Access to agricultural land has been a long-standing challenge for poverty reduction in Bolivia. Despite government efforts since the Agrarian Reform of 1953, landlessness has been growing. Traditional, often bureaucratic land access mechanisms, such as public land distribution and planned settlements on lands identified during the regularization process, could not satisfy the growing demand. Meanwhile, underutilized private lands were on the rise in the eastern lowlands, especially in the Department of Santa Cruz, at a time when Bolivia was undergoing significant political and social changes. Since 2006, President Evo Morales’ administration has made agrarian reform one of its central policies, promoting equity through the distribution of agricultural land, with a particular focus on communities of Indigenous Peoples’ Territories (Territorios Comunitarios de Origen, TCOs) and Communal Lands (Territorios Comunitarios, TCs). However, due to a lack of technical capacity and productive assets, poor farmers, and especially indigenous families still faced constraints to benefit from the right to land that they had received as members of TCOs and TCs.
The Land for Agricultural Development Project was designed as a pilot effort concentrated on selected municipalities of the Department of Santa Cruz, where the land market looked favorable to test new land access mechanisms. Project design was informed by the World Bank’s global experience and by South-South knowledge exchanges (with, for example, Brazil). The project initially focused on land purchasing, but changing market conditions made land prices unaffordable for beneficiaries. Based on implementation experience and the pro-poor land policies promoted by the Morales administration, the land access mechanisms were broadened to include leasing, share cropping, and especially an innovative alternative that allowed poor indigenous families who had been given collective land rights to enjoy these rights productively by providing them with matching grants and technical assistance for agricultural productive investments and commercialization of products. This mechanism in particular had demonstrable impacts and could be replicated countrywide and other countries of the region.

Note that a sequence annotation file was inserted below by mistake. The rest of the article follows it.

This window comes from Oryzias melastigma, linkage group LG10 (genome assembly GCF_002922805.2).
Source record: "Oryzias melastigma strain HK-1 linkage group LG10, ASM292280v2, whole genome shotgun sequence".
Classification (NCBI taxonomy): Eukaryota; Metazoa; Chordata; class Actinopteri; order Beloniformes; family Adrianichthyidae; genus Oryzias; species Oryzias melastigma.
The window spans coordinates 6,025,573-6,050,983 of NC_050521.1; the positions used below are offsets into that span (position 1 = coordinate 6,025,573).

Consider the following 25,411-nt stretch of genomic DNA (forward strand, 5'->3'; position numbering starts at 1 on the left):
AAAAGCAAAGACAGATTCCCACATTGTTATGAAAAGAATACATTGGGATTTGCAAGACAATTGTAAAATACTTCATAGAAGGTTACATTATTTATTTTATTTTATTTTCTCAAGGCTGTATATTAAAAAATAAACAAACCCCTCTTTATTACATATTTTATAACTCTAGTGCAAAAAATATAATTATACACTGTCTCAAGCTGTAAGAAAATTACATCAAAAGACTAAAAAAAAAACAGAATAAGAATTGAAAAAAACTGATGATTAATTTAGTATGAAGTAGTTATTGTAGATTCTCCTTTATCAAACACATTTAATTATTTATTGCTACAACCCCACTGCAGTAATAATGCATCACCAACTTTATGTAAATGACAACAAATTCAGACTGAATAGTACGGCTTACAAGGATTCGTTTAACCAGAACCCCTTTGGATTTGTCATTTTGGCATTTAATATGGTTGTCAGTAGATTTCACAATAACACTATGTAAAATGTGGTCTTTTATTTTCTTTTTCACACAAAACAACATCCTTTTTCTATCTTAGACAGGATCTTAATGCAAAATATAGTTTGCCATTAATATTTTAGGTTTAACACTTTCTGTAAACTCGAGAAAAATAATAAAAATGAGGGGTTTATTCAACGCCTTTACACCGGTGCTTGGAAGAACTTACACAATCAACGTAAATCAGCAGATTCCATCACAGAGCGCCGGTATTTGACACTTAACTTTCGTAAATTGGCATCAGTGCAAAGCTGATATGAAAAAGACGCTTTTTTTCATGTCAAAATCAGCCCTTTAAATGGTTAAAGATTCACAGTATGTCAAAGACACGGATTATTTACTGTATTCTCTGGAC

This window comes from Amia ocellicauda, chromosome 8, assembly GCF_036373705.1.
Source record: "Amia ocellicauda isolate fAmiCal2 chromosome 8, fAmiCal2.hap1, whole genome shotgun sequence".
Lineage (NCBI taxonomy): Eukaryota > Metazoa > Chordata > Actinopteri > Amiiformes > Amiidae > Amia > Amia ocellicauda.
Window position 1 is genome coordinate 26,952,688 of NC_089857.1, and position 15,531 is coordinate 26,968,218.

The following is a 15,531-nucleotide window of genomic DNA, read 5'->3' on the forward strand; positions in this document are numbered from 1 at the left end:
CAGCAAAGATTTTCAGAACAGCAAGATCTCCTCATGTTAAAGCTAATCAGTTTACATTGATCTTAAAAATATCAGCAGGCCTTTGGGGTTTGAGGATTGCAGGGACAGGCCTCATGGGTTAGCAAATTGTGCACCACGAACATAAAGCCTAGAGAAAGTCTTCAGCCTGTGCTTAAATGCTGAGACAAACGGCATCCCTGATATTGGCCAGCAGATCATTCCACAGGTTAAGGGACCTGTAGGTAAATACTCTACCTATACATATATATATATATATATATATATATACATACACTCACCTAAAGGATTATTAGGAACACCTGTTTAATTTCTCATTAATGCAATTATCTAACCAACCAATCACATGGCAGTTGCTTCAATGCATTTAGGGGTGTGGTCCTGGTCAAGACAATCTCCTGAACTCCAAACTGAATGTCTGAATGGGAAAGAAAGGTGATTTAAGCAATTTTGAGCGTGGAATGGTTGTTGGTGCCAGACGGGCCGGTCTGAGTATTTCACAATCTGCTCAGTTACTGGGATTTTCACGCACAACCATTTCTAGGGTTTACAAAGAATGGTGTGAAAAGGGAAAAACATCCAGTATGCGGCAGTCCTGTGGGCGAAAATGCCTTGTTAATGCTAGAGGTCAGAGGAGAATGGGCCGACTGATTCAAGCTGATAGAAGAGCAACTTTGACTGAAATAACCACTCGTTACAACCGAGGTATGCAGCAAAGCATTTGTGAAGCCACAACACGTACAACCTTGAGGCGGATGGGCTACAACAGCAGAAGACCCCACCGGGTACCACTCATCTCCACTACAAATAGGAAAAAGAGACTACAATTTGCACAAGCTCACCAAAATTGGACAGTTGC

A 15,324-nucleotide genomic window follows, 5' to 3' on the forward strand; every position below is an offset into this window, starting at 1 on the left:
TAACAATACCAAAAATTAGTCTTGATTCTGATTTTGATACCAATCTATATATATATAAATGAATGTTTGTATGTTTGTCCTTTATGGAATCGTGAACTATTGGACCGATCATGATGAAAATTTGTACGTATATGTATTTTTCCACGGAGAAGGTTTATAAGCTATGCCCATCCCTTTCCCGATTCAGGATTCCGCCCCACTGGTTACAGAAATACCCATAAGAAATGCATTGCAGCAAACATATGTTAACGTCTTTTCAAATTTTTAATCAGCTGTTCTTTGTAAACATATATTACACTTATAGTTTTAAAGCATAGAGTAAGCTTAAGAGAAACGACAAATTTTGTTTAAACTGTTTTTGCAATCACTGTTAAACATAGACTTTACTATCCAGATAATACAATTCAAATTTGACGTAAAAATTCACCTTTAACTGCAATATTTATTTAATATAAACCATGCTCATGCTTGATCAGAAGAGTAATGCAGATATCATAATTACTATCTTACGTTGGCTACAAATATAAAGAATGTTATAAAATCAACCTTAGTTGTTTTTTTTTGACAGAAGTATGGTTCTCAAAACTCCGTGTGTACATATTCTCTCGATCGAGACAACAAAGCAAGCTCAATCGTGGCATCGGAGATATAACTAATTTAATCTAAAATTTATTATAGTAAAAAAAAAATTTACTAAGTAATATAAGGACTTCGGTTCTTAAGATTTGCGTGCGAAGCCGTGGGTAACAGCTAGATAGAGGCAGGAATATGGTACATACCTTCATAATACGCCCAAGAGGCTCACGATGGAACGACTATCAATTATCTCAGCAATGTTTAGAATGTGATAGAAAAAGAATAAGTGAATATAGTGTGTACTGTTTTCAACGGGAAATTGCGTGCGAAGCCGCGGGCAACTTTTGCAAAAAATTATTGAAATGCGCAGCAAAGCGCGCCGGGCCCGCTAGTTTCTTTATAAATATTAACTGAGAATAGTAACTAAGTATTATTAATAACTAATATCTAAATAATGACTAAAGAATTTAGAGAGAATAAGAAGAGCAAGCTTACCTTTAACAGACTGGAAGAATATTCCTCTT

The project enabled the testing of innovative land access mechanisms suitable to local contexts and indigenous communities. It contributed to testing alternative decentralized beneficiary-driven land distribution mechanisms for organized landless or poor farmers, by:
- Facilitating access to 151,579 hectares of land for productive purposes, 87.3 percent of which is located in Indigenous Peoples’ Territories and Communal Lands.
- Enabling 2,891 beneficiary families (11,488 direct individual beneficiaries, 5,681 of whom are women) to gain access to land and improve their livelihoods through 237 productive associations.
- Allocating an average of 52 hectares of land per family, and 640 hectares per productive association.
- The project also supported productive investments in agriculture, livestock, and agro-forestry systems on the newly accessed land, contributing to increased and more sustainable livelihoods for beneficiaries, as evidenced by several key outcomes:
- Family income increased by 39 percent compared to the baseline of 2008.
- At least three quarters of the productive associations rated the project’s capacity-building activities as good or excellent.
- Women participation in training activities reached 38 percent by the project’s closing date, with training focusing both on agricultural and administrative skills.
- Women were also active board members in 74 percent of the productive associations established.